International Nurses Day is celebrated around the world on 12 May. It celebrates the birth anniversary of Florence Nightingale. The theme for 2019 International Nurses Day 2019 is – "Nurses – A Voice to Lead – Health for All".
An officer with the US Department of Health, Education and Welfare Dorothy Sutherland first proposed Nurses Day in 1953 and was first proclaimed by President Dwight D Eisenhower. It was first celebrated by the International Council of Nurses (ICN) in 1965.
Florence Nightingale (the foundational philosopher of the modern nursing) was born on 12 May in 1820. International Council of Nurses established the day in 1974 to be celebrated every year to highlight the importance of nurses role in providing the best healthcare services. She became an important figure of the nursing since Crimean War during 1850s.
She, stationed at the Barrack Hospital, Scutari, reformed the health care services and nursing and opened “the Nightingale School of Nursing” at the St. Thomas Hospital, London in 1860, reported IndiaCelebrating.
The International Council of Nurses Code of Ethics states that “inherent in nursing is a respect for human rights, including cultural rights, the right to life and choice, to dignity and to be treated with respect. Nursing care is respectful of and unrestricted by considerations of age, colour, creed, culture, disability or illness, gender, sexual orientation, nationality, politics, race or social status. Nurses render health services to the individual, the family and the community and coordinate their services with those of related groups. The need for nursing is universal."
Who was Florence Nightingale?
According to the Florence Nightingale Museum, the farsighted ideas and reforms of the ‘Lady with the Lamp’ who organised the nursing of sick and wounded soldiers during the Crimean War have influenced the very nature of modern healthcare.
"Her greatest achievement was to transform nursing into a respectable profession for women and in 1860, she established the first professional training school for nurses, the Nightingale Training School at St Thomas’ Hospital," the museum note said.
The ‘Lady with the Lamp’ "campaigned tirelessly to improve health standards, publishing over 200 books, reports and pamphlets on hospital planning and organisation which are still widely read and respected today, including her most famous work Notes on Nursing: What It Is and What It Is Not."
She also established a School of Midwifery nursing at the King's College Hospital.
According to the Florence Nightingale Museum, she is also credited with inventing the pie chart and was the first woman to be elected to the Royal Statistical Society, also the first woman to be awarded the Freedom of the City of London in 1909.
Her work led to the establishment of the International Red Cross which still awards the Florence Nightingale Medal for nurses who give exceptional care to the sick and wounded in war or peace.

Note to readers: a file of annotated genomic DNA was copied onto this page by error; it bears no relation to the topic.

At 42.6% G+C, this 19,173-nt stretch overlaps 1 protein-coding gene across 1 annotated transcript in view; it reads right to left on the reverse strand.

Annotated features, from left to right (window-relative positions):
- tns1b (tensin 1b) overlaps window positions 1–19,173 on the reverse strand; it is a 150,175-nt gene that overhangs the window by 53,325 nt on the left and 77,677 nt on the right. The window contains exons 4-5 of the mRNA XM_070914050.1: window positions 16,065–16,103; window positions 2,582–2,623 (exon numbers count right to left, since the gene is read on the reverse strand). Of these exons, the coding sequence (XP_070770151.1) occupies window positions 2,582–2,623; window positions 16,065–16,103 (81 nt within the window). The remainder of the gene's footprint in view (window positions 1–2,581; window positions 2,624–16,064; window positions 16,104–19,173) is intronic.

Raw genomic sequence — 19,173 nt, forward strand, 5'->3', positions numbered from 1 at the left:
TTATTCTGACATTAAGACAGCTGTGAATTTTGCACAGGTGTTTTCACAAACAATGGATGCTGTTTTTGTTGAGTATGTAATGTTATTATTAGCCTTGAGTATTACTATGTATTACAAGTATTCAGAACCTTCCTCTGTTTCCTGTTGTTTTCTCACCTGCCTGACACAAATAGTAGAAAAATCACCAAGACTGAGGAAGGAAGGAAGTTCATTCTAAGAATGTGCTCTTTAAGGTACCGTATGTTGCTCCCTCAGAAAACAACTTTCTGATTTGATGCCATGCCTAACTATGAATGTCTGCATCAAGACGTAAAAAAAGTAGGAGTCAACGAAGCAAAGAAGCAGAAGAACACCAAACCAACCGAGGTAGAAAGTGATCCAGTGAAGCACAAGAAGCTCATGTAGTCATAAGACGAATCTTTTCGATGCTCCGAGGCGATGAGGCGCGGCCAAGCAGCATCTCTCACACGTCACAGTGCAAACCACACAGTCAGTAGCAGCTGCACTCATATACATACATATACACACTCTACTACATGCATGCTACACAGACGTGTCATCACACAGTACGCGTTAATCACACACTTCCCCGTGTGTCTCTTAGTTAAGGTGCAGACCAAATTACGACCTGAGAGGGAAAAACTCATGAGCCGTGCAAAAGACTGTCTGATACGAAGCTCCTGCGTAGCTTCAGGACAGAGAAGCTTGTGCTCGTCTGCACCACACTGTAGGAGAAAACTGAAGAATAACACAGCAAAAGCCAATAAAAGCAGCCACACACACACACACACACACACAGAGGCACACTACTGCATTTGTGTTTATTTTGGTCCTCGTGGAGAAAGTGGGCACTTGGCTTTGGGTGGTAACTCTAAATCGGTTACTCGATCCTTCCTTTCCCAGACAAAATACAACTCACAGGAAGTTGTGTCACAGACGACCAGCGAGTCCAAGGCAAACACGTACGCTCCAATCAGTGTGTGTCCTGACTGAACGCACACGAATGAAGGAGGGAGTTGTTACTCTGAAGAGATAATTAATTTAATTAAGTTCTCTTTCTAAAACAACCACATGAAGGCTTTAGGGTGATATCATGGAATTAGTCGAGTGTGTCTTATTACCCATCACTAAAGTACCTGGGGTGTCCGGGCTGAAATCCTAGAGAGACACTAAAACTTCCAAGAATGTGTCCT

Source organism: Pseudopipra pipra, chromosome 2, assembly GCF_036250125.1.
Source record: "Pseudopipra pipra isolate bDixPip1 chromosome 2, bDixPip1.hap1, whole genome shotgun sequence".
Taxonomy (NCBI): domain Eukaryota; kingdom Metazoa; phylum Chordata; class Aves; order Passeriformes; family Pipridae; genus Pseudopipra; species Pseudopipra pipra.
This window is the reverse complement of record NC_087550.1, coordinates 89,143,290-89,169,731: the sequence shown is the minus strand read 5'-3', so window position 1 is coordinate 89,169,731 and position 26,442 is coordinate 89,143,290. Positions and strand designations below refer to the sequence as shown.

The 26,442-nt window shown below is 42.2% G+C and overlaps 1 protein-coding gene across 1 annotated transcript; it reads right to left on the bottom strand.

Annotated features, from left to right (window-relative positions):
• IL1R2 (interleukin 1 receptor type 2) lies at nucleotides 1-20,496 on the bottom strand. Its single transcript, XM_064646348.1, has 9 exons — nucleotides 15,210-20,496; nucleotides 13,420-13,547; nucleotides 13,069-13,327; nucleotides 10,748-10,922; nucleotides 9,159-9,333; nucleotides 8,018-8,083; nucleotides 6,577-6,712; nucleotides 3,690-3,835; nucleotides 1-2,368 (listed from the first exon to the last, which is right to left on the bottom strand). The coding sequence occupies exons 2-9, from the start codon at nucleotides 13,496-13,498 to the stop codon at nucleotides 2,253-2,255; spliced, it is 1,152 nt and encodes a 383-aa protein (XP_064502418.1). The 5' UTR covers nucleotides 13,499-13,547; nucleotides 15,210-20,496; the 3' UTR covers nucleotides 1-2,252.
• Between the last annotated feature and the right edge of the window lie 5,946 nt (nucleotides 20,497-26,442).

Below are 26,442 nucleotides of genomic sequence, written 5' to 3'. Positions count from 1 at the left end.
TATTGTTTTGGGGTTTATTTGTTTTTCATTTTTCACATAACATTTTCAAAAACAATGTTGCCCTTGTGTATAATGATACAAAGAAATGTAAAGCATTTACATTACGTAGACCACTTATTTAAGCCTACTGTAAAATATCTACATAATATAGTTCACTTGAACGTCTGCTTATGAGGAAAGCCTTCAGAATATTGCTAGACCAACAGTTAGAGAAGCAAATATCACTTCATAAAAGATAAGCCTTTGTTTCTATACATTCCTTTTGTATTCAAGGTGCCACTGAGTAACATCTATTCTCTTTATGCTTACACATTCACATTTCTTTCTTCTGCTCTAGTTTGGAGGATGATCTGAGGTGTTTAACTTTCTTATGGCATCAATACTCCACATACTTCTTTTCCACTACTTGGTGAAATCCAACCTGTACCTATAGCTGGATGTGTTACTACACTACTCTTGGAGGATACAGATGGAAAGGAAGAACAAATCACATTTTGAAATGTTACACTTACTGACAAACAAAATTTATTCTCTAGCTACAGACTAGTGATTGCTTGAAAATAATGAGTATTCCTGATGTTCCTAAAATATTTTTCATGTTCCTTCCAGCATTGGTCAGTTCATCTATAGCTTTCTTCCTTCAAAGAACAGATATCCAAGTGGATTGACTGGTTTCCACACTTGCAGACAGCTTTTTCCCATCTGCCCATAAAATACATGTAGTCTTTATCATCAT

Born in Florence, Italy, on 12 May, 1820, the ‘Lady with the Lamp’ pursued with "what she saw as her God-given calling of nursing." During the Crimean War, she and a team of nurses improved the unsanitary conditions at a British base hospital resulting in diminishing death count. She died on 13 August, 1910, in London.
In 1854, Secretary of War Sidney Herbert wrote to Nightingale to organise a corps of nurses to tend to the sick and fallen soldiers in the Crimea. She quickly assembled a team of around three dozen nurses from a variety of religious orders and sailed with them to the Crimea just a few days later.
"Although they had been warned of the horrid conditions there, nothing could have prepared Nightingale and her nurses for what they saw when they arrived at Scutari, the British base hospital in Constantinople. The hospital sat on top of a large cesspool, which contaminated the water and the building itself. Patients lay in their own excrement on stretchers strewn throughout the hallways. Rodents and bugs scurried past them. The most basic supplies, such as bandages and soap, grew increasingly scarce as the number of ill and wounded steadily increased. Even the water needed to be rationed. More soldiers were dying from infectious diseases like typhoid and cholera than from injuries incurred in battle," the Biography said.
Social media thanks nurses for their contribution
Among who congratulated the nurses on the occasion of International Nurses Day is West Bengal chief minister Mamata Banerjee.
Today is #InternationalNursesDay. Nurses play an important role in health care. With a view to augment the availability of nurses, #Bangla Govt has set up new Nursing Training Schools (from 25 in 2011 to 39 in 2018) with a rise in seat capacity from 850 (2011) to 2175 (2018)
— Mamata Banerjee (@MamataOfficial) May 12, 2019
The World Health Organisation also appreciated the nurses for their service globally.
On #InternationalNursesDay we thank all nurses! Thanks for improving people’s health worldwide.Nurses have many roles: they provide and manage personal care and treatment, work with families and communities, & play a central part in public health & controlling disease & infection pic.twitter.com/W0YpvdlLUH
— WHO Timor-Leste (@WHOTimorLeste) May 12, 2019
Your guide to the latest seat tally, live updates, analysis and list of winners for Lok Sabha Elections 2019 on firstpost.com/elections. Follow us on Twitter and Instagram or like our Instagram or like our Facebook page for updates from all 542 constituencies on counting day of the general elections.
Updated Date: May 12, 2019 08:17:11 IST